So in the spirit of imagining bold new futures, we ask all of you: what if we became leaner, smaller, but more excited, and more awake? What if we framed an even deeper theology of prophetic witness, and true justice action? Specifically (let’s say, over the next four years) we see a future…

…in which all our churches are Open & Affirming. [The statement in UCC churches that says that all people are welcome regardless of sexual orientation or gender identity. ed.]

…in which we focus our attention on churches that will and do give to the

…in which “God is Still Speaking,” in all our communities of faith.

Why? Because we believe that we’re the one church that actually gets the Biblical mandate of hospitality right. Because we believe we need to feed energy to where we are strong and vital and growing. Because we believe we can no longer afford to be lukewarm.

So what if we faced the future unafraid, without compromising who we are and what we stand for? What if we were willing to face our death head-on in order to find real life? What if all of us who quietly agree with this kind of future, no longer buried it with our doubts and fears, but lifted it up with our greatest hopes?

We’d love to know what you think. Reflect on it, pray on it, and to any or all of you who are moved by this vision, please to reach out to us at, or on the CJA Facebook page. We’ll be back to you with your reactions within the next two months.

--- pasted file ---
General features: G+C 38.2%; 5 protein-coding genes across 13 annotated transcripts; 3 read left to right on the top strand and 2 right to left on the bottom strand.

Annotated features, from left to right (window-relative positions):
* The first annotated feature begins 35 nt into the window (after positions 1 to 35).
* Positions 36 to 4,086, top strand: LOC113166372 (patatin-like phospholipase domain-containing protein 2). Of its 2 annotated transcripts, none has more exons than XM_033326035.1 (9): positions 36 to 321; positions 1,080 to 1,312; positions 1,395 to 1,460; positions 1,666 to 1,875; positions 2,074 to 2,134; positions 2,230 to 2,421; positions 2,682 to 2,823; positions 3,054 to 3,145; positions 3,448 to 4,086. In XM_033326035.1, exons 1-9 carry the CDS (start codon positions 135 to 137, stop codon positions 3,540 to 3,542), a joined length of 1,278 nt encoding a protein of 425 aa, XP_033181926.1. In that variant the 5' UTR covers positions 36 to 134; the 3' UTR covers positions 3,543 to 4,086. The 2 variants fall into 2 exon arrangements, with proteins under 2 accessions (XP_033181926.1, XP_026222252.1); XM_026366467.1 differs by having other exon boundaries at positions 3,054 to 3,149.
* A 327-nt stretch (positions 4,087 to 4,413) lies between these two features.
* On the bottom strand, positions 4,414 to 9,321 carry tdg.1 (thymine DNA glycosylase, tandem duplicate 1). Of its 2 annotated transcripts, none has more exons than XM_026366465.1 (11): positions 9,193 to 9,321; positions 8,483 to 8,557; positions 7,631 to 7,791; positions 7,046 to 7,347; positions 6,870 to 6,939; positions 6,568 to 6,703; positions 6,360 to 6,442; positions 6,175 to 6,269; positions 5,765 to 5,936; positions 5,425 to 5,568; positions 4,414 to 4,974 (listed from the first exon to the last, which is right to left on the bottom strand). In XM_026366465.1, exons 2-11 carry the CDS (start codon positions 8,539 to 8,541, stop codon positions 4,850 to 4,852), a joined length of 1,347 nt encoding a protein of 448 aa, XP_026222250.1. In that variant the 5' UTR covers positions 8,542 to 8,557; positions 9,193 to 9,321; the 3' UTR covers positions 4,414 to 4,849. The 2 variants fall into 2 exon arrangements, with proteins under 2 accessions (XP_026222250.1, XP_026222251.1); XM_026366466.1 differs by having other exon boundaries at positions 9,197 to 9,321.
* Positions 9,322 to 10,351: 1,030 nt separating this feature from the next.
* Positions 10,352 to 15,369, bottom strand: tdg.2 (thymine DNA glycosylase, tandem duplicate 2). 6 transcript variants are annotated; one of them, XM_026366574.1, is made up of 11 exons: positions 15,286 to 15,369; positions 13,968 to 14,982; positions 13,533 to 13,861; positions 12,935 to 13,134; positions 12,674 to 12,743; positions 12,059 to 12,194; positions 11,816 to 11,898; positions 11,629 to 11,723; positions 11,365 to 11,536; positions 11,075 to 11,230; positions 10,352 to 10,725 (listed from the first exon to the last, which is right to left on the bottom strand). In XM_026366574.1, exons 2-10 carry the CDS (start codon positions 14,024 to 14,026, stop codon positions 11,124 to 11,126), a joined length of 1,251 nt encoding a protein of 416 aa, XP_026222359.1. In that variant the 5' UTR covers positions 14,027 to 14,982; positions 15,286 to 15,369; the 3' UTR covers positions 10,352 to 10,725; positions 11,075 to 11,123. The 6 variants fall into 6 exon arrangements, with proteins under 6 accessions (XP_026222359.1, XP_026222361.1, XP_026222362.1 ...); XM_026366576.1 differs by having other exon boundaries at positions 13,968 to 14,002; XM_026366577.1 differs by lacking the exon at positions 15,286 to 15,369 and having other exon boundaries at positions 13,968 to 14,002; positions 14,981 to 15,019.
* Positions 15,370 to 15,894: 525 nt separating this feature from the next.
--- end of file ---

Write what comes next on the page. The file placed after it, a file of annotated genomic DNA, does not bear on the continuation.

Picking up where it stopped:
In faith,
Christians for Justice Action (CJA)

Here are the list of participants:

Shay writes Queer Theology Synchroblog home.

Brian writes “Why Queer Liberation Must Be Queer Led”

Cindi writes Queer Theology From a Reluctantly Queer Theologian

Gabe writes The Queerness of Christ: And over Or

Christians for Justice Action write “Imagine the Possibilities Four Years From Now”.

Darrel writes “Queer Theology: Outside the Box” at the Blog of the Grateful Bear.

Ken writes Queer Theology.

Peterson writes Lazarus Come Out!

Mike writes Queer Theology Synchroblog #SCEP.

Cindy writes Creative Differences in the Image of God (this link opens a PDF)

Jules writes Being Queerly Forward

Vince writes Loving Promiscuously: A Queer Theology of Doing It